Wednesday, May 20, 2009

The Preliminary Merger SEC Form S-4 Filed Tonight. . . .

I will literally have ten or fifteen posts on it, in the coming days -- but as all the wires are now reporting, as of May 5, 2009, Johnson & Johnson has demanded arbitration (from page 20 -- "Risk Factors") -- just as I predicted William Weldon would:

. . . .The combined company may be subject to a dispute with respect to Schering-Plough’s distribution agreement with Centocor, a wholly owned subsidiary of Johnson & Johnson, for Remicade and golimumab [Simponi].

A subsidiary of Schering-Plough is a party to a distribution agreement with Centocor, a wholly owned subsidiary of Johnson & Johnson, pursuant to which the Schering-Plough subsidiary has rights to distribute and commercialize the rheumatoid arthritis treatment Remicade and golimumab, a next-generation treatment, in certain territories. By its terms, the distribution agreement may be terminated by Centocor upon the occurrence of a “change of control” as defined in the distribution agreement with respect to the Schering-Plough subsidiary. Merck and Schering-Plough believe that the merger does not constitute a change of control as defined in the distribution agreement; therefore, Merck and Schering-Plough believe that completion of the merger will not entitle Centocor to terminate the distribution agreement. On May 5, 2009, Centocor notified Schering-Plough of its intention to arbitrate whether Centocor has the right to terminate the distribution agreement as a result of the merger agreement and the proposed merger.

Merck and Schering-Plough and the combined company would vigorously contest any attempt by Centocor to terminate the distribution agreement as a result of the transaction. However, if the arbitrator required to hear a dispute under the distribution agreement were to conclude that Centocor is permitted to terminate the distribution agreement as a result of the transaction and Centocor in fact terminates the distribution agreement following the merger, the combined company would not be able to distribute and commercialize Remicade, which generated sales for Schering-Plough of approximately $2.1 billion in 2008, and would not have the right to commercialize and distribute golimumab in the future. In addition, due to the uncertainty surrounding the outcome of any threatened or actual proceeding, the parties may choose to settle a dispute under mutually agreeable terms but any agreement reached with Centocor to resolve a dispute under the distribution agreement may result in the terms of the distribution agreement being modified in a manner that may reduce the benefits of the distribution agreement to the combined company. . . .

Much more to come, including CEO Hassan's golden parachute disclosures, and the fact that the Top Five received massive deferred stock unit grants on February 27, 2009 -- while very-actively negotiating the merger's definitive terms (see page 48 "Background of the Transaction") -- and yet, Hans Becherer still approved tons of additional deferred stock units. Astonishing. Simply astonishing. He should not have been allowed to exit so quietly, and gracefully, on Monday morning, in Chicago.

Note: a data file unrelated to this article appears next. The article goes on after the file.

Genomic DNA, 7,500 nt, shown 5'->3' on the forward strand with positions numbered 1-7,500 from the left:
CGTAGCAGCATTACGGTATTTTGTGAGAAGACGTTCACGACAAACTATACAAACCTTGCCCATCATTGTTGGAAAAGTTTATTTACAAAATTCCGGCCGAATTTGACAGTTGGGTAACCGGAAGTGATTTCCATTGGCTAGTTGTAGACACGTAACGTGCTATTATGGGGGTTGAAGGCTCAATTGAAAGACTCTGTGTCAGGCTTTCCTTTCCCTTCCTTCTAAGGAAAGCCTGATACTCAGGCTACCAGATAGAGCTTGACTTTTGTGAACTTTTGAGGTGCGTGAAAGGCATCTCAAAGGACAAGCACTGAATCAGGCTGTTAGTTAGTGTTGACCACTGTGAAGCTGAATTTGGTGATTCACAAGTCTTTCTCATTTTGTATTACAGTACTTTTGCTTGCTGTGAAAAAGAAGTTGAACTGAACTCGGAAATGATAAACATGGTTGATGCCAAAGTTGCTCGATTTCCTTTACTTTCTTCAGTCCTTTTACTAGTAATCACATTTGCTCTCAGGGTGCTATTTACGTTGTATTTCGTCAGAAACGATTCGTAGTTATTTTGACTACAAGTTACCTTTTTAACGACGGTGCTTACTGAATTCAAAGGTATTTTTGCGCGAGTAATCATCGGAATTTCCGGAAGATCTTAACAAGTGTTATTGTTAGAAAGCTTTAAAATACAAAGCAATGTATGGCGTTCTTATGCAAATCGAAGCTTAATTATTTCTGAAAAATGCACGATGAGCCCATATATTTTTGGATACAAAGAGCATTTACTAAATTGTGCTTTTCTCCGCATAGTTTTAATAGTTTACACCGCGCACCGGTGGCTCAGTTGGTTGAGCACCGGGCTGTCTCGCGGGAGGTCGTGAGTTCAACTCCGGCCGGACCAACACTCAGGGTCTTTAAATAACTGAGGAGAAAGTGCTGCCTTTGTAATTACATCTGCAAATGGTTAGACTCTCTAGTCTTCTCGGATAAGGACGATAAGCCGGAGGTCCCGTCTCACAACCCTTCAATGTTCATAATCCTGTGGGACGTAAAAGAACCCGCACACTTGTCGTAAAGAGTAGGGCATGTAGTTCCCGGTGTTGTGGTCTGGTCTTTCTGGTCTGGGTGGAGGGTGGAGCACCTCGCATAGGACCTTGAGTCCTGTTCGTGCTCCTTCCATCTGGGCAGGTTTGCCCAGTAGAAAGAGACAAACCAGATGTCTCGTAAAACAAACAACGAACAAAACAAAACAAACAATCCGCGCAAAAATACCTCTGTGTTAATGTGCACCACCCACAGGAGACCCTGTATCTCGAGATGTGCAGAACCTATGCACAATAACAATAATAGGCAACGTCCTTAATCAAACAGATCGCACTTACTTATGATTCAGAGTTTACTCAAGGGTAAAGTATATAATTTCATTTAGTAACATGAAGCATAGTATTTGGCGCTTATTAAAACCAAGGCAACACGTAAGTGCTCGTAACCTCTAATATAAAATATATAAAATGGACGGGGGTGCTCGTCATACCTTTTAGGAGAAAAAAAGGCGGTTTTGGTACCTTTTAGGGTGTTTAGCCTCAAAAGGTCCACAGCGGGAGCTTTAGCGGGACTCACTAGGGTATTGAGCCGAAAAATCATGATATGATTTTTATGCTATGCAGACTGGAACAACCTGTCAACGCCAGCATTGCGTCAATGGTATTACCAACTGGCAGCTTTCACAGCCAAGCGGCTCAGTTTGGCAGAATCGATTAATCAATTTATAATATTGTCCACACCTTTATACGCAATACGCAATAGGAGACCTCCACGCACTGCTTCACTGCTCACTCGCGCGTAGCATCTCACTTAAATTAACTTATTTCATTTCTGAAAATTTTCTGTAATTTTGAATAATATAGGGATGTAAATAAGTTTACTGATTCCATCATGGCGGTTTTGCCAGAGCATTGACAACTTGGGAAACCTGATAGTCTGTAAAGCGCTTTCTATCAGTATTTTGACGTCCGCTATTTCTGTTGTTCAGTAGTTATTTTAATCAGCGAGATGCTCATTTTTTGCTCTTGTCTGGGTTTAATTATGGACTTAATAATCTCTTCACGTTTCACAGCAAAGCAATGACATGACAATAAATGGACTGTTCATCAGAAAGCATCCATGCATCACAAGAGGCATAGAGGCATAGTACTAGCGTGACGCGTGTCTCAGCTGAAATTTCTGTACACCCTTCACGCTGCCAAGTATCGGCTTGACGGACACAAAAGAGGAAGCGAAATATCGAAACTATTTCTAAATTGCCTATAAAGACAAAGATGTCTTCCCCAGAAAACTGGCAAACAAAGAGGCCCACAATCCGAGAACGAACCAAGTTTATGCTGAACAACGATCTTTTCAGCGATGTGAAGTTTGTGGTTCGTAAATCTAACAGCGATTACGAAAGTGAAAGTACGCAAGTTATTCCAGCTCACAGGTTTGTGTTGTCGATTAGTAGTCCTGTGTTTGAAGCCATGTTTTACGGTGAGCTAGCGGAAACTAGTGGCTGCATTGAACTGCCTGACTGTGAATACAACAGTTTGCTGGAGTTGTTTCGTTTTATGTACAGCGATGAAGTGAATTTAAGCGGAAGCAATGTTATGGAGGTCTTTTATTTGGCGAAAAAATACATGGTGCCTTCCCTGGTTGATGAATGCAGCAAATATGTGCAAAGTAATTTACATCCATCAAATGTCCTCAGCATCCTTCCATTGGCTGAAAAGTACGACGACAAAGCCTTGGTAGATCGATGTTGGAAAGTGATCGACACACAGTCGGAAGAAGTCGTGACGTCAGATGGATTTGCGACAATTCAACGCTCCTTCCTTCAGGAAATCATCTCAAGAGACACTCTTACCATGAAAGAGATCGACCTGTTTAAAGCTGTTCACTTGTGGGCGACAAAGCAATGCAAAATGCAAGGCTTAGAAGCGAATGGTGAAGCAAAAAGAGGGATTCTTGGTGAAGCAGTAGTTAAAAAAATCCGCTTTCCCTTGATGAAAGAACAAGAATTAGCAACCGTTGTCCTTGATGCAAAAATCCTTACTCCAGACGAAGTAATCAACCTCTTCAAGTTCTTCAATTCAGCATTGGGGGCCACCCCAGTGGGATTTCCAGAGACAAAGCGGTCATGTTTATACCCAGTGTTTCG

Anonymous said...

But the potential disruption of SP's Remicade and Golimubab deal with JJ is specifically carved out of the definition of Material Adverse Event, correct? So Merck could not walk away based solely on that?

Condor said...

No -- but the value of the deal -- to all parties, as reflected in the NYSE-quoted stock prices of Merck and Schering-Plough, near, at and after closing the reverse-merger -- could decline significantly, from the points at which Goldman Sachs and Morgan Stanley rendered their "fairness opinions".

If that were to occur -- the boards would arguably have a fiduciary duty to re-evaluate the transaction's terms. That might mean revisiting the price paid -- not a walk-away -- but a re-negotiation.

But with this board, who knows?

It might just be "damn the torpedos -- full speed ahead!"

[BTW -- next post: WHO is Company "X"?? That Company "X" declined to bid on Schering-Plough -- after some due diligence. Wild.]


Anonymous said...

And what did that due diligence reveal?

Another phen-fen or Vioxx looming and the associated liabilities?


Condor said...

What we do know, Salmon, is that Company X decided against making a bid shortly after meeting with -- you guessed it! -- Carrie Cox:

. . .On January 25, 2009, Dr. Koestler along with Ms. Carrie Cox, Executive Vice President and President, Global Pharmaceutical Business at Schering-Plough, met with senior members of Company X’s research and commercial teams for a technical discussion focusing on Schering-Plough’s early stage pipeline and the companies’ commercial prospects. . . .Just ten days later, then, the CEO of Company X formally notified CEO HAssan that Company X would be making no bid.

Draw your own conclusions, here, but I can see how any potential bidder might sour on the company, after meeting her. Heh.